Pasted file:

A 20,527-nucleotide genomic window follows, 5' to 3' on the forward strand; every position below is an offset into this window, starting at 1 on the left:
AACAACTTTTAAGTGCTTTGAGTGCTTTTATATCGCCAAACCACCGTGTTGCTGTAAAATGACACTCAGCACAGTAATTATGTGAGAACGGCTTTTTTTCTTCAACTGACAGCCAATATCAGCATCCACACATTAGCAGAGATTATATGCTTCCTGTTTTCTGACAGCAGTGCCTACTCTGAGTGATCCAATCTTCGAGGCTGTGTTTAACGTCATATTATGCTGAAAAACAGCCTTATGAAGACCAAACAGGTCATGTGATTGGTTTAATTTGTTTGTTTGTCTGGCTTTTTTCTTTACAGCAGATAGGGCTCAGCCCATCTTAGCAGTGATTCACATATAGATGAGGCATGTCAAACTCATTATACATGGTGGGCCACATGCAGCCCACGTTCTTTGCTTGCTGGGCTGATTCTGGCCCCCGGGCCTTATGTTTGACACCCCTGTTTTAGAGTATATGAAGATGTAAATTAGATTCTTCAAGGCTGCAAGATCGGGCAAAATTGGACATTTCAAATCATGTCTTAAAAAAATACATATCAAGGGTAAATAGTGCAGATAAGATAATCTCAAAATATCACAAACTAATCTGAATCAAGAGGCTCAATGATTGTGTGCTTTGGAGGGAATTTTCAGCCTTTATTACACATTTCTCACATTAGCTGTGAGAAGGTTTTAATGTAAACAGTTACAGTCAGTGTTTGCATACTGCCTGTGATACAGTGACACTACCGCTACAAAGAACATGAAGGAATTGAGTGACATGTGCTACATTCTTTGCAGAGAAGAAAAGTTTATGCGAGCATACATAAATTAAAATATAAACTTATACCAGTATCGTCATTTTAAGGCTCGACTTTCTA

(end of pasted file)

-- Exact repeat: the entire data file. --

A 20,527-nucleotide genomic window follows, 5' to 3' on the forward strand; every position below is an offset into this window, starting at 1 on the left:
AACAACTTTTAAGTGCTTTGAGTGCTTTTATATCGCCAAACCACCGTGTTGCTGTAAAATGACACTCAGCACAGTAATTATGTGAGAACGGCTTTTTTTCTTCAACTGACAGCCAATATCAGCATCCACACATTAGCAGAGATTATATGCTTCCTGTTTTCTGACAGCAGTGCCTACTCTGAGTGATCCAATCTTCGAGGCTGTGTTTAACGTCATATTATGCTGAAAAACAGCCTTATGAAGACCAAACAGGTCATGTGATTGGTTTAATTTGTTTGTTTGTCTGGCTTTTTTCTTTACAGCAGATAGGGCTCAGCCCATCTTAGCAGTGATTCACATATAGATGAGGCATGTCAAACTCATTATACATGGTGGGCCACATGCAGCCCACGTTCTTTGCTTGCTGGGCTGATTCTGGCCCCCGGGCCTTATGTTTGACACCCCTGTTTTAGAGTATATGAAGATGTAAATTAGATTCTTCAAGGCTGCAAGATCGGGCAAAATTGGACATTTCAAATCATGTCTTAAAAAAATACATATCAAGGGTAAATAGTGCAGATAAGATAATCTCAAAATATCACAAACTAATCTGAATCAAGAGGCTCAATGATTGTGTGCTTTGGAGGGAATTTTCAGCCTTTATTACACATTTCTCACATTAGCTGTGAGAAGGTTTTAATGTAAACAGTTACAGTCAGTGTTTGCATACTGCCTGTGATACAGTGACACTACCGCTACAAAGAACATGAAGGAATTGAGTGACATGTGCTACATTCTTTGCAGAGAAGAAAAGTTTATGCGAGCATACATAAATTAAAATATAAACTTATACCAGTATCGTCATTTTAAGGCTCGACTTTCTA